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Petroleum storage sites at the Port of Tampa have been polluting Tampa Bay since 1996. When it rains, heavy metals including arsenic, lead and mercury flow into the bay from the sites used by ChevronTexaco, Murphy Oil, Marathon Oil and others. It happened again last summer, and there is no end in sight.
The Florida Department of Environmental Protection is charged by law to protect our natural resources and to deny permits to polluters. Yet a review of these cases by Times staff writer Craig Pittman shows that DEP is in no hurry to resolve the problem.
DEP appeared to have gotten the oil companies' attention in 1999. The DEP district office in Tampa was ready to fine Murphy Oil more than $237,000 for three years' worth of violations, and to force it and the other companies to clean up the pollution. The companies claimed they weren't to blame, because the pollution was coming from the soil and not their storage tanks. So they did an end run around the local office and cut a deal with state DEP officials.
The companies got their permits to discharge wastewater from their property into the bay. In return, they agreed that if they polluted the bay again, they would study the problem to determine who was at fault. One DEP official said the agency was being "sensitive" to the companies because they said the pollution was "beyond their control." The lawyer representing Murphy Oil explained it this way: "It was just a matter of educating DEP."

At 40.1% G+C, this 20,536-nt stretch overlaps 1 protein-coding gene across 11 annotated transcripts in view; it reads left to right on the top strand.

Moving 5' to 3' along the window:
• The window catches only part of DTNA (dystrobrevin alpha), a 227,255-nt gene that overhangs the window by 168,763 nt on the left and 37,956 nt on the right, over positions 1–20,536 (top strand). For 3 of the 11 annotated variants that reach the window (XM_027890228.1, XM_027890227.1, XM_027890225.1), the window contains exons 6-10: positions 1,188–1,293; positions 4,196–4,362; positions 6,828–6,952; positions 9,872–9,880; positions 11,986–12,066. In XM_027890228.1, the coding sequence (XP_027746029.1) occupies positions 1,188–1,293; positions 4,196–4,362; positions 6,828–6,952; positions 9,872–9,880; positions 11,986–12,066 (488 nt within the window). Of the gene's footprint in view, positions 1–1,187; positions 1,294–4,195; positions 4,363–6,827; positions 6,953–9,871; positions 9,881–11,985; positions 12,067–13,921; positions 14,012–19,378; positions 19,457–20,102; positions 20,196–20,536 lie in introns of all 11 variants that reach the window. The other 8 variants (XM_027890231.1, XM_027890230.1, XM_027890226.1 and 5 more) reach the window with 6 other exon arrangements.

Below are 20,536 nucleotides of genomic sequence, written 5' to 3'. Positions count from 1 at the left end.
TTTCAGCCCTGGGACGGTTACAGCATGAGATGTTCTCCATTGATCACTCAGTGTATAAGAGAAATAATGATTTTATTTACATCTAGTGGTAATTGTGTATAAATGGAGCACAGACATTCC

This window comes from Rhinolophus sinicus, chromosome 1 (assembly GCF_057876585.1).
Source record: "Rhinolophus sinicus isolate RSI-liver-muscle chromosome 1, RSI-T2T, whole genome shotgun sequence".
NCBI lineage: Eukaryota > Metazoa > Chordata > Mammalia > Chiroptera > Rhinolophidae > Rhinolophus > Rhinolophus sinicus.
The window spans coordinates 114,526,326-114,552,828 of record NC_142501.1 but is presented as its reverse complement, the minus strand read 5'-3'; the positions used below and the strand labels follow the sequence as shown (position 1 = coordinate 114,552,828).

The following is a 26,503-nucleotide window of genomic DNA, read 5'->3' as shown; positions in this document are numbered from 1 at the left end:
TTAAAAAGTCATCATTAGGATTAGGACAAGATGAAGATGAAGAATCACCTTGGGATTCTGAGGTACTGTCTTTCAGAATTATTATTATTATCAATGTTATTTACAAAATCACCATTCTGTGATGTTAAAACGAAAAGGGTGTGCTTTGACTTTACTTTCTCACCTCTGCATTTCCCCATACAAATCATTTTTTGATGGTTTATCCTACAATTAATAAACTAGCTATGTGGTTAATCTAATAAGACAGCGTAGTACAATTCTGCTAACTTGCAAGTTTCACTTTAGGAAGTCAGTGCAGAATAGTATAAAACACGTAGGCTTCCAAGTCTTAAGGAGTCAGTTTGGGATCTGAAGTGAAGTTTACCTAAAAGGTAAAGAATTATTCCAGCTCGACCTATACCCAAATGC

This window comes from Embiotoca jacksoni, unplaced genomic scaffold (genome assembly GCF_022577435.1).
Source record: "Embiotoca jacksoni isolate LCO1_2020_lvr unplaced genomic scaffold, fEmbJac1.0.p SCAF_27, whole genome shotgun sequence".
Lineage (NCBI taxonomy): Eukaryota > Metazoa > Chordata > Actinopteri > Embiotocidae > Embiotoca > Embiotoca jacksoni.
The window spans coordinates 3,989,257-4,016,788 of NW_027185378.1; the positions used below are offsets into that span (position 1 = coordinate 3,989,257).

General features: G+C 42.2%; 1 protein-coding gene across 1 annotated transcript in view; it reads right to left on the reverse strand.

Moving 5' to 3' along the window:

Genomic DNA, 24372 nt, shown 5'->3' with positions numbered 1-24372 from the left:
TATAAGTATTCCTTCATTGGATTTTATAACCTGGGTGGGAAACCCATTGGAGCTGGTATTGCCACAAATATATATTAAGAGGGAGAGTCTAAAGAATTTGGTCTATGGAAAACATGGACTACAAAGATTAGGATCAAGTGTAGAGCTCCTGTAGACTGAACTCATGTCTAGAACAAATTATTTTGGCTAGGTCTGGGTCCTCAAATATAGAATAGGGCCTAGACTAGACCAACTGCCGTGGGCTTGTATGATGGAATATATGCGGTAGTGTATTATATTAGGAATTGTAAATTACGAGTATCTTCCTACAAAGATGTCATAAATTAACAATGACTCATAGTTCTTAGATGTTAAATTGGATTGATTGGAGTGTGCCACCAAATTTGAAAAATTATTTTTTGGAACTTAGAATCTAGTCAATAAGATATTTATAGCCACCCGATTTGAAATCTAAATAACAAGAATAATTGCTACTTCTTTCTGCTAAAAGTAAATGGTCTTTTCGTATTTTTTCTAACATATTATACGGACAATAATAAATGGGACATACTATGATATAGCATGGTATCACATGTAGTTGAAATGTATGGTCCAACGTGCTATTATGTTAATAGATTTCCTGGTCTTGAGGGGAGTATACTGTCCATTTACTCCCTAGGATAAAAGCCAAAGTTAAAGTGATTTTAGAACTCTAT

Last year, the rains came and the pollution flowed into the bay once again. Instead of facing fines or cleanup costs, however, Marathon Oil got six months to submit a plan to study the source of the pollution. It did so in December, and now DEP has two months to decide whether it will approve the study. (That decision is still pending.) Then Marathon will have a year or more to do the study.
Meanwhile, the pollutants continue to pour into Tampa Bay. In too many cases, DEP has become a watchdog with rubber teeth.